My Photoshoot with Jedi Master Shaak Ti

It's been a while since I've done any table-top photography. I decided to get back into it with a recent acquisition of mine – a Sideshow Collectibles premium format state of Jedi Master Shaak Ti.

Yet Another Expensive Hobby

As if photography and motorcycles aren't expensive enough, I'm developing an interest in various collectibles. I use that word “collectible” somewhat tongue-in-cheek, because I realize that it means you pay a lot of money for a limited edition and you will likely not recover your costs if you decide to sell it.

The idea started by watching The Big Bang Theory. If you haven't noticed, there are a ton of expensive collectibles scattered throughout that show. My first was a canvas edition of the Defend and Protect poster by Mike Kungl in Leonard's room. I also bought a matching Empire Before All canvas to go next to it in my office.

The next thing I knew, I decided to continue with the propaganda theme by getting a set of three Princess Leia posters by Ant Lucia. It gets worse. A few months ago, I bought a diorama from Sideshow Collectibles of Princess Leia choking Jabba the Hutt.

I started looking into the premium format statues, and now I'm in deep shit. I only bought one so far, but I have more on order. Suffice it to say that I'll never bring another date home to my house with these things hanging around.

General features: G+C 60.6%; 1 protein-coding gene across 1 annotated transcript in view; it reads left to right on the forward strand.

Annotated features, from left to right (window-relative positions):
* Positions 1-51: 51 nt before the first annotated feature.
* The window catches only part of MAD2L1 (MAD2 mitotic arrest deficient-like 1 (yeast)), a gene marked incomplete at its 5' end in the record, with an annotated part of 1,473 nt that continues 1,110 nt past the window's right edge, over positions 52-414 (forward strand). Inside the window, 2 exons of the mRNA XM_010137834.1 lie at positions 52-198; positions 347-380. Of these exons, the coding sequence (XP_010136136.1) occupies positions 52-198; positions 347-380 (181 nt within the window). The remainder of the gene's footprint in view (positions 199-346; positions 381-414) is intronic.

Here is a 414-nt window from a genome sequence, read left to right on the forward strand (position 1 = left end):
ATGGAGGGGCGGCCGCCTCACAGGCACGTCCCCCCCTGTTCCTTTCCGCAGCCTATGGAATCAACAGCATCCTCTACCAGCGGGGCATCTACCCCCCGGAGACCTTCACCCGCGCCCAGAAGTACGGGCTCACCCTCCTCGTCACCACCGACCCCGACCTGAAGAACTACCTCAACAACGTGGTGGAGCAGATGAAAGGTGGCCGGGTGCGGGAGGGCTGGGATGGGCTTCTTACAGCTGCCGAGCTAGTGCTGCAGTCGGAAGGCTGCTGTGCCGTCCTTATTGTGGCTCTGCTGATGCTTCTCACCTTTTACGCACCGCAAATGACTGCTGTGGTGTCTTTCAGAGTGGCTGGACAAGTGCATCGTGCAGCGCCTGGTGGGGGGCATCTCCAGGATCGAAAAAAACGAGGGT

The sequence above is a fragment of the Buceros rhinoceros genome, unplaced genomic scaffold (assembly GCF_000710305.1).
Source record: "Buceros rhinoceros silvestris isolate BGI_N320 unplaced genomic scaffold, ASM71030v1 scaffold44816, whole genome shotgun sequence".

Some of these premium format statues actually do grow in value. There's a statue on the set of Howard's bedroom on The Big Bang Theory of a Sith villain known as Darth Talon. Never heard of the character before. She's not in the movies.  Basically, she's a hot babe Twi'lek character in scanty attire – perfect for Howard. When this statue came out, it was about $300 or under.  Now it routinely sells for $2,000 – $2,700. You see them pop up on eBay when someone has bills to pay.

I'm not dropping thousands of dollars for a used character that I never knew existed, but I was willing to spend a few hundred on one that's been in the movies. Then I started to wonder how I could use her in a photograph.

The Basic Table-Top Studio

I've tried a plethora of store-bought solutions for table-top photos in the past. They were all crap. All I do now is get a roll of seamless paper to drape down from the wall and over a small table on wheels.  I use some A-clamps to hold the seamless in place on the end of the table closest to my shooting position. For this shot, I just used black seamless.